Thursday, January 13, 2011

Feeling like the town grump on Obama's Tuscon speech

I've started to feel like the town grump on this one. Especially after reading this saccharine praise from Obama's Call for Renewal: Democracy 'as Good as Christina Imagined It' Politics Daily 01/13/2011. But as I expected, it was widely praised, as reflected in this PBS Newshour segment.

But after the Tucson shooter - another "lone nut" who just happened to be steeped in fanatical rightwing notions - applied his "Second Amendment solution" to a serving federal judge, a Jewish Congresswoman and several others, the people who encourage and condone and enable this sort of thing really needed to hear from the President that it's just not okay for them to be doing that. Bill Clinton in his famous Oklahoma City speech exercised some leadership to stigmatize encouragement to violence by "respectable" citizens. I don't think anyone who finds it okay for Republican leaders to call for "Second Amendment solutions" against Democrats heard themselves stigmatized in any way by Obama's Tucson speech. And I'm afraid until that starts happening on a wide scale, that Obama is likely to have more opportunities to give a similar speech.

The invaluable Digby - who actually was initially far more impressed with Obama's speech than I was (like I said, I'm the town grump on this one) - caught this important post by Chris Kromm of the Institute for Southern Studies, Do violent words cause violence? Lessons from the civil rights era Facing South 01/11/2011. He recalls after the notorious 1963 Birmingham church bombing by so Klan thugs that killed three little girls, the Rev. Marting Luther King, Jr. had no problem assigning a share of moral responsibility to then-Alabama Gov. George Wallace:

The governor said things and did things which caused these people to feel that they were aided and abetted by the highest officer in the state. The murders of yesterday stand as blood on the hands of Governor Wallace.
Our culture has made King into such a plaster saint that Bob "the Daily Howler" Somerby can paint a picture of him as devoting himself to attacking anyone who criticized white racism in any way whatsover. The real-life King understood what inflammatory rhetoric by reckless political leaders were designed to do. And, as Krumm reminds us:

James Earl Ray, the man eventually convicted for shooting King, was greatly influenced by Wallace and his agenda, even moving to Los Angeles to volunteer in Wallace's campaign headquarters in North Hollywood.
This is the main reason I find the current fru-fru discussion by the TV talking heads over violent rhetoric so silly. People in the Deep South, especially in Mississippi where I grew up, knew in the 1950s and 1960s if they dissented too explicitly over the segregation issue, they were subject to economic retaliation from the likes of the White Citizens Council or violent retaliation from them or some even grungier group like the Citizens for the Preservation of the White Race (there was such a group in South Mississippi and did quite a bit of political violence in the 1960s). There were clearly people who did argue against segregation and for democracy, white and black. But not many of them were fool enough that they couldn't tell the difference between someone calling them a jerk and someone saying that they needed "Second Amendments solutions" applied against them. Especially if the someone was a prominent conservative leader in the state.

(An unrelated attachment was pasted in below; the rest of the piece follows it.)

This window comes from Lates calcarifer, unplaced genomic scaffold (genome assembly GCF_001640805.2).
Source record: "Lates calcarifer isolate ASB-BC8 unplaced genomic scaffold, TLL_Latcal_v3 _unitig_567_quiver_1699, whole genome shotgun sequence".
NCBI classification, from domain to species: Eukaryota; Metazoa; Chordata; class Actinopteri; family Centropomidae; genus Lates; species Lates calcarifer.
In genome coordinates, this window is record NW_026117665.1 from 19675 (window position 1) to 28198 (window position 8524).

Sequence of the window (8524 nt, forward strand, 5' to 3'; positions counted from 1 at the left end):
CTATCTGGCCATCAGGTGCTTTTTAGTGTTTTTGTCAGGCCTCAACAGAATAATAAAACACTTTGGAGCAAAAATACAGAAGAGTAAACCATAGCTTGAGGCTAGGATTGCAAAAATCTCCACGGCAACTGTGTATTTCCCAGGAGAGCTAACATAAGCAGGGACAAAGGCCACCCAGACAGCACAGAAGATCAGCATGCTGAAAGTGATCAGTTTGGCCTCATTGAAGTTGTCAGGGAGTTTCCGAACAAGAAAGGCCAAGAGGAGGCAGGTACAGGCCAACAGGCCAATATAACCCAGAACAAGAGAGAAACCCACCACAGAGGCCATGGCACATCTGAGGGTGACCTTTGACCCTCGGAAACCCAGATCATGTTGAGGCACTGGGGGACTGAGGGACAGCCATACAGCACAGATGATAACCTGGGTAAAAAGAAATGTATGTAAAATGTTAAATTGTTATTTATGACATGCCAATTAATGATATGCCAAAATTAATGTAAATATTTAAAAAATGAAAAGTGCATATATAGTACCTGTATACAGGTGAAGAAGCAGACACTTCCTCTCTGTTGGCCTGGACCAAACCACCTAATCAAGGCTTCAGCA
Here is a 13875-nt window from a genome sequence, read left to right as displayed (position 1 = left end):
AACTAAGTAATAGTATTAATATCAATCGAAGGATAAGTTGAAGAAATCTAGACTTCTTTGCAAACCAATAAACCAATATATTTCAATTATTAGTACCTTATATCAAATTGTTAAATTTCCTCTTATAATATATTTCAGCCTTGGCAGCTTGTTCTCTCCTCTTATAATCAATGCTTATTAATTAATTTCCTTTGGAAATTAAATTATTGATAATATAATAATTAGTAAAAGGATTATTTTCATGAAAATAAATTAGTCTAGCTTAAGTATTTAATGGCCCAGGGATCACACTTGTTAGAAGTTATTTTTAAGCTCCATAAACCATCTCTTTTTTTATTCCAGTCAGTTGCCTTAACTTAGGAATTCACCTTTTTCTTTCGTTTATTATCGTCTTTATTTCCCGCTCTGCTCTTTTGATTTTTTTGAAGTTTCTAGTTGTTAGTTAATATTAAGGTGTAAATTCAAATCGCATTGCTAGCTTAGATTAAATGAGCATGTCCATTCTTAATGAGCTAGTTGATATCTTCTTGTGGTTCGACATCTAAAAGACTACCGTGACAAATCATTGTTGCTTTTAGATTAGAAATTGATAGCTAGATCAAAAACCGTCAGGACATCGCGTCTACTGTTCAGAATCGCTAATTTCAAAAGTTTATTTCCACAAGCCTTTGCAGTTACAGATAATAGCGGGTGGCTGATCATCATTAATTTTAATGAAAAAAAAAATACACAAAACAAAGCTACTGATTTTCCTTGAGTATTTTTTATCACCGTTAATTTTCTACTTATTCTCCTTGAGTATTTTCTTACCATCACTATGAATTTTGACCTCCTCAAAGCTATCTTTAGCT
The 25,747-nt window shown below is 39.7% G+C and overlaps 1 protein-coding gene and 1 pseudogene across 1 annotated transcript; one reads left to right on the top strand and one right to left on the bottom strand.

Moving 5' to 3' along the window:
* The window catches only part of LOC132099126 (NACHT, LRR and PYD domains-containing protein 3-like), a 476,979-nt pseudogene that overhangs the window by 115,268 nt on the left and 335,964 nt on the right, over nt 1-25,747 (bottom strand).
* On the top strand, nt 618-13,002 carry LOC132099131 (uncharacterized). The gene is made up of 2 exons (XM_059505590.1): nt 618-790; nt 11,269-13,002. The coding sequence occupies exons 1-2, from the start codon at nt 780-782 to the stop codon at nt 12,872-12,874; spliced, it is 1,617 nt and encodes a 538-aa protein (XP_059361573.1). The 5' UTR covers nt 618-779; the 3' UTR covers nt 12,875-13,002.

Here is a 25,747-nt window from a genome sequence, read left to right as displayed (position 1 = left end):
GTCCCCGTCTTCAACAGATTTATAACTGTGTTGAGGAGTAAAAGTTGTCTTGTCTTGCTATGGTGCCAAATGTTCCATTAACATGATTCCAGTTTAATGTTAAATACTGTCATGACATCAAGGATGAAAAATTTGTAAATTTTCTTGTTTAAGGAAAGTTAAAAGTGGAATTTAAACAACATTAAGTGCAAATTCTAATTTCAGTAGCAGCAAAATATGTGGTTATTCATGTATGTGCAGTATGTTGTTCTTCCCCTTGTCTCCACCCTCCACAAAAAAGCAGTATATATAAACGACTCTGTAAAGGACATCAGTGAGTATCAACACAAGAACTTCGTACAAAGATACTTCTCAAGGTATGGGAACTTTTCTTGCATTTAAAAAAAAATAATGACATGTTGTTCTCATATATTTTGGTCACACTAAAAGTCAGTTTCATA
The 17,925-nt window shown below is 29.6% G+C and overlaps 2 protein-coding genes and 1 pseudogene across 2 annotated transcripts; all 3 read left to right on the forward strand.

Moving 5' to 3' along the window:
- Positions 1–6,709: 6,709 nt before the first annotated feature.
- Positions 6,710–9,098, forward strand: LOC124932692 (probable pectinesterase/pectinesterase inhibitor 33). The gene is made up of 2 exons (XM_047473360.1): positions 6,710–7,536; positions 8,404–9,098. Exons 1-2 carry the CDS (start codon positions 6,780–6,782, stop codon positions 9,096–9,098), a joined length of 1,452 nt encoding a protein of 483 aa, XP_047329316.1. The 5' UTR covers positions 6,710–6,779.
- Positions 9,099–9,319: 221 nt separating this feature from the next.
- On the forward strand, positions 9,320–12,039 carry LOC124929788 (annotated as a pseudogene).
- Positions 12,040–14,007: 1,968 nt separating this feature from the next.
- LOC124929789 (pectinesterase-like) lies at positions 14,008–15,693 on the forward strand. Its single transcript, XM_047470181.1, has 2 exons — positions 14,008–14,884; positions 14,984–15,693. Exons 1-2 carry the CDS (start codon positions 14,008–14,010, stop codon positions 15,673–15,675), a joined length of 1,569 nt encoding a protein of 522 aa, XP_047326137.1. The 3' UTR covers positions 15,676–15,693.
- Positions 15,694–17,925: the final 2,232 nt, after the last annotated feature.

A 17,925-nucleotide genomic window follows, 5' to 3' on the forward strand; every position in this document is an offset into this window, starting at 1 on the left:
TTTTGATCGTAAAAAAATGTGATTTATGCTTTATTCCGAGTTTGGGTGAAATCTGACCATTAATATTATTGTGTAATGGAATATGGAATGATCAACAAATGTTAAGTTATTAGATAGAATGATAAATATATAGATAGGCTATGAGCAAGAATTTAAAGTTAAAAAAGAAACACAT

Arkansas columnist Gene Lyons takes a sensibly jaded look at the "who me?" attitude of today's hate-mongers in Right-wingers dodge responsibility Salon 01/12/2011. He mentions an important historical factoid: only one sitting member of Congress has ever been murdered, Congressman Leo Ryan who was killed by the Jonestown cult in 1978. That event has even been indirectly embedded into American English in the phrase "drinking the Kool-Aid" to mean adopting a fanatical viewpoint. Congresswoman Giffords came close to being the second member of a very undesirable club.

People in the Deep South in Martin Luther King's day didn't really have much difficulty understanding the difference between moral responsibility for creating a climate of hatred and violence and legal responsibility for individual acts of violence. A big part of the strategy of civil rights leaders was to create a negative stigma toward "respectable" whites who encouraged acts of violence. They wouldn't be able to reach the "hearts and minds" of the thuggier types directly. But they could create an environment in which the thuggier types couldn't count so much on the encouragement and protection of the respectables.

That's why I was disappointed in Obama's Tuscon speech Wednesday. After the Tucscon shooting, those who enable this kind of political violence didn't need to hear Obama appealing to make a democracy that would live up to the expectations of a nine-year-old, however charming the notion would have been coming from a minister doing a funeral. The "respectables" who think it's fine for leading politicians to call for "Second Amendment solutions" needed to hear the President say that such careless incitement to violence is damned well not okay. Without calling out any of those delicate Republican souls explicitly, he could have used an example like the treatment of immigrants to say that everyone has a responsibility not to encourage angry and violent characters to act out their hatreds in antisocial ways.

As I mentioned yesterday, I couldn't help but notice that our country's chief diplomat, who has had some experience as the target of the hatreds of the Radical Right - including in a Deep South context - was willing to call political violence what it is on Wednesday. Hillary got it right.

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